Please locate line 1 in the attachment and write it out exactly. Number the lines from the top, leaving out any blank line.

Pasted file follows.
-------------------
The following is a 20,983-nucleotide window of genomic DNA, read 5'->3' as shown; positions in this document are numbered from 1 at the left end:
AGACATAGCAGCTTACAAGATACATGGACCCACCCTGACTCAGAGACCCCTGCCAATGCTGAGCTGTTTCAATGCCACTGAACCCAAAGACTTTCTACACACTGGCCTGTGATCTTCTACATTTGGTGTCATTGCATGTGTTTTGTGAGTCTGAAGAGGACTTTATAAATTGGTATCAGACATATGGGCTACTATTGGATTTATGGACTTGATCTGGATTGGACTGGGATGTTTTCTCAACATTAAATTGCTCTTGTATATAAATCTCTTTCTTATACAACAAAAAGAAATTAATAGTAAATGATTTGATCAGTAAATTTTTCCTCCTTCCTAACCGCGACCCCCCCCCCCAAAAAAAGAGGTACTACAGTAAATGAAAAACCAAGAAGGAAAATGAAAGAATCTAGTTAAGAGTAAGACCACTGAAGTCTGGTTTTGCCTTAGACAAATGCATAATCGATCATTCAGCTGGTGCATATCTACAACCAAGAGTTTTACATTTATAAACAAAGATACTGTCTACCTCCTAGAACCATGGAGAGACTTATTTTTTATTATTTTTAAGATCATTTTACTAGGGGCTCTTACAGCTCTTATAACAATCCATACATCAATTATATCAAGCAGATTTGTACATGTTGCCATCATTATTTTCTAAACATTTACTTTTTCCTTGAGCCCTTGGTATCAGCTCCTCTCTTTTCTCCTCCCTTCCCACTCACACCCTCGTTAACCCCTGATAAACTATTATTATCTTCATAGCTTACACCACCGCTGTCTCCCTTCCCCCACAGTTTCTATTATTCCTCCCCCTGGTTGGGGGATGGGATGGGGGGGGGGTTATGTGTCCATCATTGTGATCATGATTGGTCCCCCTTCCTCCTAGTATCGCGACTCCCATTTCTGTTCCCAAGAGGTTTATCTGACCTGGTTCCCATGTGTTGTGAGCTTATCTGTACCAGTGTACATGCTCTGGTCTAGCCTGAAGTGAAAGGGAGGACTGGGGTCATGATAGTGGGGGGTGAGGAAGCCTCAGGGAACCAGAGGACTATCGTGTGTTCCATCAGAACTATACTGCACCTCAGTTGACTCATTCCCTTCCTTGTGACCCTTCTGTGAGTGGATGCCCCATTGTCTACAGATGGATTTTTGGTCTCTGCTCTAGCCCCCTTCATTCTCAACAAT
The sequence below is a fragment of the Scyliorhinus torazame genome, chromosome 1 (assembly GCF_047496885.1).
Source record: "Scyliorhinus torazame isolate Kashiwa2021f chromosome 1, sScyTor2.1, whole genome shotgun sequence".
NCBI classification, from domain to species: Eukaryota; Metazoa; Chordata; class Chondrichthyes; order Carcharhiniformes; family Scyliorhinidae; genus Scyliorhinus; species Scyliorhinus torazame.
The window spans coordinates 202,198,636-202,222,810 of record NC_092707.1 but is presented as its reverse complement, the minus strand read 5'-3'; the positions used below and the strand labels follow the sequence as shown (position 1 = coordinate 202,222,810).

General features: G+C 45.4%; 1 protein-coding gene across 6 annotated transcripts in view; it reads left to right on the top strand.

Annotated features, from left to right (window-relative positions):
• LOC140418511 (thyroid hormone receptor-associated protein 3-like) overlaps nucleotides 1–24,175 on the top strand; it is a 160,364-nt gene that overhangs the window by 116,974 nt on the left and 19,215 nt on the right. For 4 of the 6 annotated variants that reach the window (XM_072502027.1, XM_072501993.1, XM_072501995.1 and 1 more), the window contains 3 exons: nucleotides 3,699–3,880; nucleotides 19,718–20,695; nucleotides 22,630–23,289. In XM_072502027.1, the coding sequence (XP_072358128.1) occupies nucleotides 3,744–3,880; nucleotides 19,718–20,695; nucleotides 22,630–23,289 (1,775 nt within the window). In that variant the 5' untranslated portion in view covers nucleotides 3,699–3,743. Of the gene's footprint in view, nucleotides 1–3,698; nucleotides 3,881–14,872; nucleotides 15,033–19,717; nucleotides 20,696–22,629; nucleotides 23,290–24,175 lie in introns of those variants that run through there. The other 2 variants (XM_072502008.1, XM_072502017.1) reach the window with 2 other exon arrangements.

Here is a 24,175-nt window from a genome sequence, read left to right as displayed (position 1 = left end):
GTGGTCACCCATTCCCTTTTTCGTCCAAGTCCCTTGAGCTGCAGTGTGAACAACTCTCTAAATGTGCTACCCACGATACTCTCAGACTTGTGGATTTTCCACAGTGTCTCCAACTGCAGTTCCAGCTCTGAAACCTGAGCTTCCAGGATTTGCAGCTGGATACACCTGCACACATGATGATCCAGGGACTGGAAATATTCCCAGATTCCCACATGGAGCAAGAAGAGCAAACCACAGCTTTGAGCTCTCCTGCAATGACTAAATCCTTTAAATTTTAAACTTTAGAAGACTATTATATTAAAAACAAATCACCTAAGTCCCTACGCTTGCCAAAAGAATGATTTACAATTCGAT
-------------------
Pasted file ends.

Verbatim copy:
The following is a 20,983-nucleotide window of genomic DNA, read 5'->3' as shown; positions in this document are numbered from 1 at the left end: